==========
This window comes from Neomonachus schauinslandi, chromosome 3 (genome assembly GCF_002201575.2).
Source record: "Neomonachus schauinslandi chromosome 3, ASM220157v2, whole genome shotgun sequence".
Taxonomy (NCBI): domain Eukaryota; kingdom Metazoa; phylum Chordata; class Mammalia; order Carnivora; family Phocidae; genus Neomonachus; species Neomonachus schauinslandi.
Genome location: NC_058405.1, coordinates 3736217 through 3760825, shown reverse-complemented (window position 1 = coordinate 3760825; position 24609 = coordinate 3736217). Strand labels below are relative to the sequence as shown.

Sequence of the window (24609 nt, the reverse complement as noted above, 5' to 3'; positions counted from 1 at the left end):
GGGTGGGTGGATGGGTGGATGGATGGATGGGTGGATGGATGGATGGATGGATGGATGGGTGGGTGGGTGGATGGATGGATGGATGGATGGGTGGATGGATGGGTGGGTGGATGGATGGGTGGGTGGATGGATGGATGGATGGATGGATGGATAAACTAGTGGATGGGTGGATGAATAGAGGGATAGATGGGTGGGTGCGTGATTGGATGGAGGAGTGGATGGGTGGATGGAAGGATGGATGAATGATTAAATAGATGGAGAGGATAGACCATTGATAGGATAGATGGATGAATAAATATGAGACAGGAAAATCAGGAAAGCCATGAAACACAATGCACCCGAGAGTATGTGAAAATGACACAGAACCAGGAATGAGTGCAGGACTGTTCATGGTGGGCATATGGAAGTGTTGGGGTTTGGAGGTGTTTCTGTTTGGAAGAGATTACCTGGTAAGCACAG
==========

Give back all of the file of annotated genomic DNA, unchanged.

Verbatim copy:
This window comes from Neomonachus schauinslandi, chromosome 3 (genome assembly GCF_002201575.2).
Source record: "Neomonachus schauinslandi chromosome 3, ASM220157v2, whole genome shotgun sequence".
Taxonomy (NCBI): domain Eukaryota; kingdom Metazoa; phylum Chordata; class Mammalia; order Carnivora; family Phocidae; genus Neomonachus; species Neomonachus schauinslandi.
Genome location: NC_058405.1, coordinates 3736217 through 3760825, shown reverse-complemented (window position 1 = coordinate 3760825; position 24609 = coordinate 3736217). Strand labels below are relative to the sequence as shown.

Sequence of the window (24609 nt, the reverse complement as noted above, 5' to 3'; positions counted from 1 at the left end):
GGGTGGGTGGATGGGTGGATGGATGGATGGGTGGATGGATGGATGGATGGATGGATGGGTGGGTGGGTGGATGGATGGATGGATGGATGGGTGGATGGATGGGTGGGTGGATGGATGGGTGGGTGGATGGATGGATGGATGGATGGATGGATAAACTAGTGGATGGGTGGATGAATAGAGGGATAGATGGGTGGGTGCGTGATTGGATGGAGGAGTGGATGGGTGGATGGAAGGATGGATGAATGATTAAATAGATGGAGAGGATAGACCATTGATAGGATAGATGGATGAATAAATATGAGACAGGAAAATCAGGAAAGCCATGAAACACAATGCACCCGAGAGTATGTGAAAATGACACAGAACCAGGAATGAGTGCAGGACTGTTCATGGTGGGCATATGGAAGTGTTGGGGTTTGGAGGTGTTTCTGTTTGGAAGAGATTACCTGGTAAGCACAG